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How to Avoid Tick Borne Diseases

How to Avoid Tick-Borne Diseases by Gary Benton
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Now that summer is here, most of us will be spending more and more time in the woods. Bow hunters will be scouting new sites, or observing the movement of their favorite game, in order to be prepared for the coming hunting season. Hikers, campers, and fishermen will spend hours or days in the fields, woods, and trails of North America. Often, we head off into Mother Nature without a serious care in the world, but we should have some concerns and ticks are one of many.

Most of have encountered ticks on our wilderness treks and just add them up, like mosquitoes, as the price we pay to venture outdoors. Usually we just pull the tick off and continue on our way, not realizing the potential danger the tick may present. A simple tick can carry a number of different diseases, all of which can cripple and even kill you. How much do you know about ticks, the removal of ticks, and the symptoms of the various tick-borne diseases, treatment, and prevention?

Ticks infest the woods, fields, and front yards of many places in North America and when I venture outdoors (in Missouri) I find ticks on me almost daily. These same ticks may be capable of transmitting a tick-borne disease and those of us who live in North America are pretty much exposed to all of the tick-borne diseases, with the exception of the Babesia Infection, which has only been identified (so far) with the northeastern part of the United States.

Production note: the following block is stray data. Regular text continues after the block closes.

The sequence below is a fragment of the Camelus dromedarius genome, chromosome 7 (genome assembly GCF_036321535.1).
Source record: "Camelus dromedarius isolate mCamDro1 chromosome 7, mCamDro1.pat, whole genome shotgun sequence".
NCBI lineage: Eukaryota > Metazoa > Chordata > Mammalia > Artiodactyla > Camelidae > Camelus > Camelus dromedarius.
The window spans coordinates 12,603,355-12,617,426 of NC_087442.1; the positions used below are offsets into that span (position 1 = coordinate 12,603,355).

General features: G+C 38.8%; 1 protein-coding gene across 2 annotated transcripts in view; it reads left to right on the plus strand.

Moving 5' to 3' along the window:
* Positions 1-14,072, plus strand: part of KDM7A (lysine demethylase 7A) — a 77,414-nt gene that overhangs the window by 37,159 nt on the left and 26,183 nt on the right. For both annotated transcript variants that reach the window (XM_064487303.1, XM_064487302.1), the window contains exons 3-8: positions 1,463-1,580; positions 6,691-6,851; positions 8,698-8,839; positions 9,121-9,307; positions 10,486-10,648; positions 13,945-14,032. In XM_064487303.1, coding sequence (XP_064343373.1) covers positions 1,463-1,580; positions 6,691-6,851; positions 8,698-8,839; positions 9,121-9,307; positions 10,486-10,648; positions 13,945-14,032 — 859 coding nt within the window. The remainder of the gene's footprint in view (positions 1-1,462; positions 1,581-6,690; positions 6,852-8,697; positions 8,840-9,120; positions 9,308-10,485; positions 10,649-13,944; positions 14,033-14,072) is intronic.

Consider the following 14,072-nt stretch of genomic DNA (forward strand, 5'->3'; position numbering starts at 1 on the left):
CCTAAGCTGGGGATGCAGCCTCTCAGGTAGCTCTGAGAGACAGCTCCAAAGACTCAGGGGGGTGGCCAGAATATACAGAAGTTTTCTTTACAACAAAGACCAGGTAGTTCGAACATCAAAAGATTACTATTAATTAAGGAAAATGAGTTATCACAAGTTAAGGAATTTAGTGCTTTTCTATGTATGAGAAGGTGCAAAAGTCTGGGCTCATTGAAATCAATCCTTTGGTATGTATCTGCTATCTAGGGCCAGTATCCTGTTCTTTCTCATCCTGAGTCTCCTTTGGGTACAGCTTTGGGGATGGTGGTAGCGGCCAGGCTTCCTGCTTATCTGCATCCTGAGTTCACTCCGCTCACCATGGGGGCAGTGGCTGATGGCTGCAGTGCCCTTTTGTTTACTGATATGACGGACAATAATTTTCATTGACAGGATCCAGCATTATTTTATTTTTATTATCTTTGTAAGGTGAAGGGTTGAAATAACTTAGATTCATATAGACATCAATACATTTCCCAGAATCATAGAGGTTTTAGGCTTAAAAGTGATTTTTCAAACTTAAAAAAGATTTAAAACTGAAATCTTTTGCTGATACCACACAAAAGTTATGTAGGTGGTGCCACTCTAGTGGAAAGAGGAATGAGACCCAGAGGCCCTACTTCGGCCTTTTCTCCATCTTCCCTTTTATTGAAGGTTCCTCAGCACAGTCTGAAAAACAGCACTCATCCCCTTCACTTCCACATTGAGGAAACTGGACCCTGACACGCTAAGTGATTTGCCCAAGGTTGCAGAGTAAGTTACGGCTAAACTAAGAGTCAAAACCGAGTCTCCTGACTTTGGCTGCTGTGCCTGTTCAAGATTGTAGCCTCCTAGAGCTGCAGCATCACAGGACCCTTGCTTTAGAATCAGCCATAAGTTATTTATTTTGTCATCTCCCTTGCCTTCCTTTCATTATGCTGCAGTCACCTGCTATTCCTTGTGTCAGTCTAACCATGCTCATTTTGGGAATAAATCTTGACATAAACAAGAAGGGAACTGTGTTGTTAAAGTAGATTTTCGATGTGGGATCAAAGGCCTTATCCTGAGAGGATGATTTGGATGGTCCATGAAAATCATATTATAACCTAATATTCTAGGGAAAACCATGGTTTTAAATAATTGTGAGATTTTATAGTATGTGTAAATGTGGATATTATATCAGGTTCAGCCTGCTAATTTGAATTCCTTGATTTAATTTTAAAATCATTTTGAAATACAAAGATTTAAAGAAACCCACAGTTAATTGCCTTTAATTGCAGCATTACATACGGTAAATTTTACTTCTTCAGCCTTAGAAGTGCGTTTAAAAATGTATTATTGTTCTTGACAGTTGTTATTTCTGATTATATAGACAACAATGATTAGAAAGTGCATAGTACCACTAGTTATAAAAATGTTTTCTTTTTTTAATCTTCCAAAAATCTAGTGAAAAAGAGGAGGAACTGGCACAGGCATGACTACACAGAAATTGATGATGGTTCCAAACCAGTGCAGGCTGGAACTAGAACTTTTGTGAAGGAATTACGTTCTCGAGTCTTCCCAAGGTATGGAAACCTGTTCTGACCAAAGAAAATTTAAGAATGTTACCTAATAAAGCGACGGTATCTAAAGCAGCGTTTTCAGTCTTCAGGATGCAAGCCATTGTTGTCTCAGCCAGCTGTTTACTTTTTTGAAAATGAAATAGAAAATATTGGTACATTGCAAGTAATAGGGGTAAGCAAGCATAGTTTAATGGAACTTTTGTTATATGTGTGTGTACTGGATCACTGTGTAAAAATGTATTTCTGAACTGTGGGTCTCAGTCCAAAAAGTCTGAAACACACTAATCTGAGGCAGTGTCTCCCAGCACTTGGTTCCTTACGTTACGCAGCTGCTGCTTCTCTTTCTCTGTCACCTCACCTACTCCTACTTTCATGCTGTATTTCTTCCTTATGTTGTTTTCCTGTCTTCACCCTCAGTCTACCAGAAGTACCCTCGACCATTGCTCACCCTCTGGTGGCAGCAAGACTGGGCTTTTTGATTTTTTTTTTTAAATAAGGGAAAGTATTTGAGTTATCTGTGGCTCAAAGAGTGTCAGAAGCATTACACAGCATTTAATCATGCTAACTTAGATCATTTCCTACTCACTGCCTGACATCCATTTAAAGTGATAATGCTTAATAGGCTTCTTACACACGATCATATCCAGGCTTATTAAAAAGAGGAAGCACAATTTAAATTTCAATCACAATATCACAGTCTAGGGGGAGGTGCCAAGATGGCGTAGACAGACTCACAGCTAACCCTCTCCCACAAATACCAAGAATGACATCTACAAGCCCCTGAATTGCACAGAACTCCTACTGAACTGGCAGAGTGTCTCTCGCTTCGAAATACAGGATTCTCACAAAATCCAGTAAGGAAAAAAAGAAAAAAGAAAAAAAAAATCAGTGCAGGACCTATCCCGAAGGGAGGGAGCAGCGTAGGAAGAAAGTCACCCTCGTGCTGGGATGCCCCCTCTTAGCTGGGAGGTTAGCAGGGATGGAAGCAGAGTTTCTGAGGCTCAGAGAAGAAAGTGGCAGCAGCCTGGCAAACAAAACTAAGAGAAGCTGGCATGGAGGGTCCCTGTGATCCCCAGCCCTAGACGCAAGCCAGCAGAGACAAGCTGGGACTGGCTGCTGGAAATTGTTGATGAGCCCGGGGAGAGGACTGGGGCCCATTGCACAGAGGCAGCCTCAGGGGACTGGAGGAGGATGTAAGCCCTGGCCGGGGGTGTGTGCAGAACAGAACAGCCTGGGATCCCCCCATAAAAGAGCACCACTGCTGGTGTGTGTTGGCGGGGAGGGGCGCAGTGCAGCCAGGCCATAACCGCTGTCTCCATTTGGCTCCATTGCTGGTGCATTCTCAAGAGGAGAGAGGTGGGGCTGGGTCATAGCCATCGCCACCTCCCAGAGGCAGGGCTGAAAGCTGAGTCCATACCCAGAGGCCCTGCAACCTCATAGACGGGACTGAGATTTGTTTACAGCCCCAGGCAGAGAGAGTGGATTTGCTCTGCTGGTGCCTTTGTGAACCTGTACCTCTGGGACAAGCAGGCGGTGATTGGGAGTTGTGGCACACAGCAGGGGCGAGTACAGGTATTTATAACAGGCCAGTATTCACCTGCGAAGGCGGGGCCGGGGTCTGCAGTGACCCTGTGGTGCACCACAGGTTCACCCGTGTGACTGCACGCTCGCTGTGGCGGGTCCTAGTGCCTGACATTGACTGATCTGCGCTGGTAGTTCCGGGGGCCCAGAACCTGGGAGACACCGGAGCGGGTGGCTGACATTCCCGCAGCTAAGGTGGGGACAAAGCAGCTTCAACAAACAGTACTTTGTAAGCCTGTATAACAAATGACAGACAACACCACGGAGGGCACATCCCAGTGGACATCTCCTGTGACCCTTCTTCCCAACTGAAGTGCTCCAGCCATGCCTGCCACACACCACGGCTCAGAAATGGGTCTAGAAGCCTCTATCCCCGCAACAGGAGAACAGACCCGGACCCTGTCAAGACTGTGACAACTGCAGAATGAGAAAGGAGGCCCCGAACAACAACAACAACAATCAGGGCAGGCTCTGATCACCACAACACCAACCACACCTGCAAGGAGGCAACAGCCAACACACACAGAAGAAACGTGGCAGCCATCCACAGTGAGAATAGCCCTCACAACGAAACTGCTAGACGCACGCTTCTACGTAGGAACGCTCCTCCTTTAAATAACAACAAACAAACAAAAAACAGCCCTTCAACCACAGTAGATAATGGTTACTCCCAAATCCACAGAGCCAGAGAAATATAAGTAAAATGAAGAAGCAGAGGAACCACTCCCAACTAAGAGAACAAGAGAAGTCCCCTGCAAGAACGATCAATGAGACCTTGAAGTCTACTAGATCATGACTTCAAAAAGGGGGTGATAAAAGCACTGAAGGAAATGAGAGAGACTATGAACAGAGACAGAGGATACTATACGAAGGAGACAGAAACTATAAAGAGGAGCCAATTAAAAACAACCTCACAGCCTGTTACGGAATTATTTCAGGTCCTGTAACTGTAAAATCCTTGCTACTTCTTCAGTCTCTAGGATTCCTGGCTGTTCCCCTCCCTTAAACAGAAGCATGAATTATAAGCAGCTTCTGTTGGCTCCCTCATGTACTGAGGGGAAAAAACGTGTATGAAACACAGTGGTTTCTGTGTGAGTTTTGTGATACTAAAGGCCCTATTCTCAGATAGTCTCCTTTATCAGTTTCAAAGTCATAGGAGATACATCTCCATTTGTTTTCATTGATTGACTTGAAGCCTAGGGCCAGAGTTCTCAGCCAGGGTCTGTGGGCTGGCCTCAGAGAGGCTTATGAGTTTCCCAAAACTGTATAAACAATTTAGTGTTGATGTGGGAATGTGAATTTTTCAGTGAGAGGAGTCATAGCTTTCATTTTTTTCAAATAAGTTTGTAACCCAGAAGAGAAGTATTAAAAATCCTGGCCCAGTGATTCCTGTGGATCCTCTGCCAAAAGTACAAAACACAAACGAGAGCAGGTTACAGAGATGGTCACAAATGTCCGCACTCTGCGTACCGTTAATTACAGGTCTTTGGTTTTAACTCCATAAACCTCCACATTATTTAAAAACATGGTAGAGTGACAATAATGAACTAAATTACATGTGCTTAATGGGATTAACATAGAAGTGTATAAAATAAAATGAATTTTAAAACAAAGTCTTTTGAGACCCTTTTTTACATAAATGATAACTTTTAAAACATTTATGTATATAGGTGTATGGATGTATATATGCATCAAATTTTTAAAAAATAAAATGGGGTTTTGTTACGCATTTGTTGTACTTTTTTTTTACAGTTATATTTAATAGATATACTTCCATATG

So, let’s look at a few of the tick-borne diseases and where they are usually found.

Lyme Disease is found in a scattered manner all across the United States. However, it does not seem to be most common in the plains states.

Rocky Mountain Spotted Fever has been reported in all states except for Hawaii, Vermont, Maine and Alaska. This illness is the most common of the tick-borne diseases.

Southern Tick-Associated Rash. This disease is common in the south and may be difficult, without laboratory testing, to separate from Lyme disease. To the eye, the rash may appear to be Lyme disease, due to the similarity of the rashes.

Babesia Infection is very rare and only seems to be found in the Northeastern part of the United States. Unlike the other tick-borne diseases, which all have somewhat similar symptoms, this illness has malaria like symptoms.

Ehrlichiosis is the newest tick-borne disease and is currently under evaluation. It was first clearly identified in 1994, and so far, it has only been identified in a few cases in Missouri, Oklahoma, and Tennessee.